A fern ravine filled with rocks exposed and tumbled by rainfall.
Fields of clover fill the shady areas.
My daughter Milo and I took a hike up a canyon near our campsite.
Our humble abode in the state park.
Along the rocky Pacific coast, beaches are scarce.
Pfeiffer Beach is subject to fierce riptides. On the path to the beach is a memoriam for a young Kansas girl who was swept out to sea and drowned some years ago while wading at the ocean's edge. Her mother and grandmother also drowned trying to save her.
My husband skips stones on the surf. Temperatures were in the high 50s, and it's a windy beach.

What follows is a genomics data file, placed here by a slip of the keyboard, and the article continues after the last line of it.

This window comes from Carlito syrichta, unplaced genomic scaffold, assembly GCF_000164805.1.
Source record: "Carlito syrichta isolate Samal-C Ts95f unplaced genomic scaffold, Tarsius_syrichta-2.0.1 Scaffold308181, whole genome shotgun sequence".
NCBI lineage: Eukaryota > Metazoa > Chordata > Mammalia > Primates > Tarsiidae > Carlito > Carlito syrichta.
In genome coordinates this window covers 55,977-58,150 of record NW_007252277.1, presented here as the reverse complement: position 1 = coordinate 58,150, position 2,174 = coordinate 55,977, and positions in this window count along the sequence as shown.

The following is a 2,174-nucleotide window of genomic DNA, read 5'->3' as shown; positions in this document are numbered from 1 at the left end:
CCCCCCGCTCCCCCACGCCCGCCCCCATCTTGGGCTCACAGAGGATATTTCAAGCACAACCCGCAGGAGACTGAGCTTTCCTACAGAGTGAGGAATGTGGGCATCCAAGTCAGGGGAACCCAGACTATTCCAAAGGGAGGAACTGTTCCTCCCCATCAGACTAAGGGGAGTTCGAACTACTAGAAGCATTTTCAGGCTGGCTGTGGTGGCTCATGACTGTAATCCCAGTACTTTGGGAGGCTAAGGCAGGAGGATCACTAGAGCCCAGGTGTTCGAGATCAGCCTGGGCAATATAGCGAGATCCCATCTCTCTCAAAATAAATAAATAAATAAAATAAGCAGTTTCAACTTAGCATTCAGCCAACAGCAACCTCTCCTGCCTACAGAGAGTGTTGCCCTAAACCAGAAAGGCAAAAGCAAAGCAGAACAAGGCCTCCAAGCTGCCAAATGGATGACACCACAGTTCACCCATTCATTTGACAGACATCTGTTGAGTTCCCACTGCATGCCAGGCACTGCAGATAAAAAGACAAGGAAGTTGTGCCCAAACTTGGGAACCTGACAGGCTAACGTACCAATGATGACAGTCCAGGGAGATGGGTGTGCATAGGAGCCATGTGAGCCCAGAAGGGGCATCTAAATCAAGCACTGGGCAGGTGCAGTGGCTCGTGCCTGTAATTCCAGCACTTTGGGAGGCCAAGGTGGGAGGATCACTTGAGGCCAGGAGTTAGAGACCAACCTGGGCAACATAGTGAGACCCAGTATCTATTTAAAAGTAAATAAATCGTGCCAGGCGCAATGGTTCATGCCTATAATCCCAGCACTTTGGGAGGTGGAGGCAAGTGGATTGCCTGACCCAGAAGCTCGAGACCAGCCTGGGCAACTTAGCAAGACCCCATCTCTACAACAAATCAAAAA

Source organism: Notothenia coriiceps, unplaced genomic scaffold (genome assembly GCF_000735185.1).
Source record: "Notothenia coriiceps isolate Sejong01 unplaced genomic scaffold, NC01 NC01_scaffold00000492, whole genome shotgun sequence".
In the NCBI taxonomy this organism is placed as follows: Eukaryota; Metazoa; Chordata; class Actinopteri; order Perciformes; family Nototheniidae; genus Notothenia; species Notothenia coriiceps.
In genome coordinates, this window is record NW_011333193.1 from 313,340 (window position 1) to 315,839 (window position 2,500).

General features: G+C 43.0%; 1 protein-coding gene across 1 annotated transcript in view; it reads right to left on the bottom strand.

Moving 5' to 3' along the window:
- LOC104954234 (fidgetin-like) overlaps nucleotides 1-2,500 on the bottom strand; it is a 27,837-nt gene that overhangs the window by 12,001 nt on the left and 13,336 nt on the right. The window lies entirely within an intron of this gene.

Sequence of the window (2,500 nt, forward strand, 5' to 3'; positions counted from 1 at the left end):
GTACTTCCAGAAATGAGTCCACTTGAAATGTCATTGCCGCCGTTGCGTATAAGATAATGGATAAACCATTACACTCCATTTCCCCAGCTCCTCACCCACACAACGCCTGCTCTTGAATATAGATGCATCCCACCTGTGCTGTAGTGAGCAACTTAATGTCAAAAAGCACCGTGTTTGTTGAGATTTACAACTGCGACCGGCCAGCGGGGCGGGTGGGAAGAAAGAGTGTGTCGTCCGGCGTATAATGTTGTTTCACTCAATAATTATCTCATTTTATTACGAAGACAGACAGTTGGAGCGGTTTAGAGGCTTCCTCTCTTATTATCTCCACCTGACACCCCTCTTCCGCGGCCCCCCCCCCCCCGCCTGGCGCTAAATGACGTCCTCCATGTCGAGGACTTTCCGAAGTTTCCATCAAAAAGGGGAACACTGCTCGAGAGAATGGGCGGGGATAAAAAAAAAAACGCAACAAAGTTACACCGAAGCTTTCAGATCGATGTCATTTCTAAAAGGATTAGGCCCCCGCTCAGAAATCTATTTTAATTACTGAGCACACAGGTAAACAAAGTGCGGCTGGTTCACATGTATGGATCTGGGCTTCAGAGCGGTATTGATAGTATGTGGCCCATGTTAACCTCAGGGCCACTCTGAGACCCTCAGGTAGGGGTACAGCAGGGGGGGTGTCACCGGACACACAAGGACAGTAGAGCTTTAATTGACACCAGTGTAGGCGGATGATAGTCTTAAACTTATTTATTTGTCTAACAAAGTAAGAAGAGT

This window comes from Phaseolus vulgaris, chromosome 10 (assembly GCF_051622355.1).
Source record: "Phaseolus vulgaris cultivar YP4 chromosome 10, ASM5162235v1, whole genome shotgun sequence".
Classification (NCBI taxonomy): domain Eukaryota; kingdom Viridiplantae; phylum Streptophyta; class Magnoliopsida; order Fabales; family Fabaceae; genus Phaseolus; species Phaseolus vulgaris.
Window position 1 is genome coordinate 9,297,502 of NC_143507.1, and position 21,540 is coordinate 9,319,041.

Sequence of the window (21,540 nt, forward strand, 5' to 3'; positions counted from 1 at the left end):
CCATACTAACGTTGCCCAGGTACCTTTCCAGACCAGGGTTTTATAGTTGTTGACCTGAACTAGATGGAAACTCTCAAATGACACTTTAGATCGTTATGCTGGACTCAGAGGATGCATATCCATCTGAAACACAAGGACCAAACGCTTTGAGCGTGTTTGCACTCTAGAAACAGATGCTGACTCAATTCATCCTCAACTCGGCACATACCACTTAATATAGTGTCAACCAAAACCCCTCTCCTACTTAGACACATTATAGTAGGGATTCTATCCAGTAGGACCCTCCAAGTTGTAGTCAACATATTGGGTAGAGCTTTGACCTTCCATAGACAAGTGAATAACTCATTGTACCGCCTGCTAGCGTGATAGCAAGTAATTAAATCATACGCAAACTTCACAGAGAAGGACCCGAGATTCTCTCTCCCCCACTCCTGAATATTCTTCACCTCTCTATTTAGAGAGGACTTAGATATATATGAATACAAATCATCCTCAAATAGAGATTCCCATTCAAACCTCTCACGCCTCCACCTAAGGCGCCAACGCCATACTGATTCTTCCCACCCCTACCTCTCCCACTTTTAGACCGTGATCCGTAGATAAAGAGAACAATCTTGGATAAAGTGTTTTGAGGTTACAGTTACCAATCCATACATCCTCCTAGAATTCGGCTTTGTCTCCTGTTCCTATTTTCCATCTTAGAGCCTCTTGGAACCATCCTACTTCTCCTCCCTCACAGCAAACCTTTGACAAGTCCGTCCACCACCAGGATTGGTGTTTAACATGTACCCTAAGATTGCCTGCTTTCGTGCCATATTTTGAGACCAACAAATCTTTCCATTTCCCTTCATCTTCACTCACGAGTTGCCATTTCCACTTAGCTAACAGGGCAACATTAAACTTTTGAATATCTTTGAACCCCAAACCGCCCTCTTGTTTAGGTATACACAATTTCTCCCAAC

This is new growth rising from a fallen redwood. Even when felled, redwoods live on.
I share a last name with this Calochortus Alba, also known as a white globe lily or fairy lantern.
Looking up into the canopy of an old redwood. They are an ancient species, with the older ones in the park dating back to the signing of Magna Carta.
The Big Sur River, which many would call a creek, was flowing fast with rain runoff. Steelhead trout that were born in this river are able to find it again after a season spent in the ocean, and this is their time for swimming upriver to lay eggs.
Blue jays in the state park are used to people.
Fungi will eventually help break down this redwood log.
New growth at the foot of a redwood seared by wildfire.
A variety of grasses line the trails.
The late afternoon sun shines through a grove of young redwood.
Hope you enjoyed this taste of a beautiful place in our neck of the woods.
Thanks for traveling with me.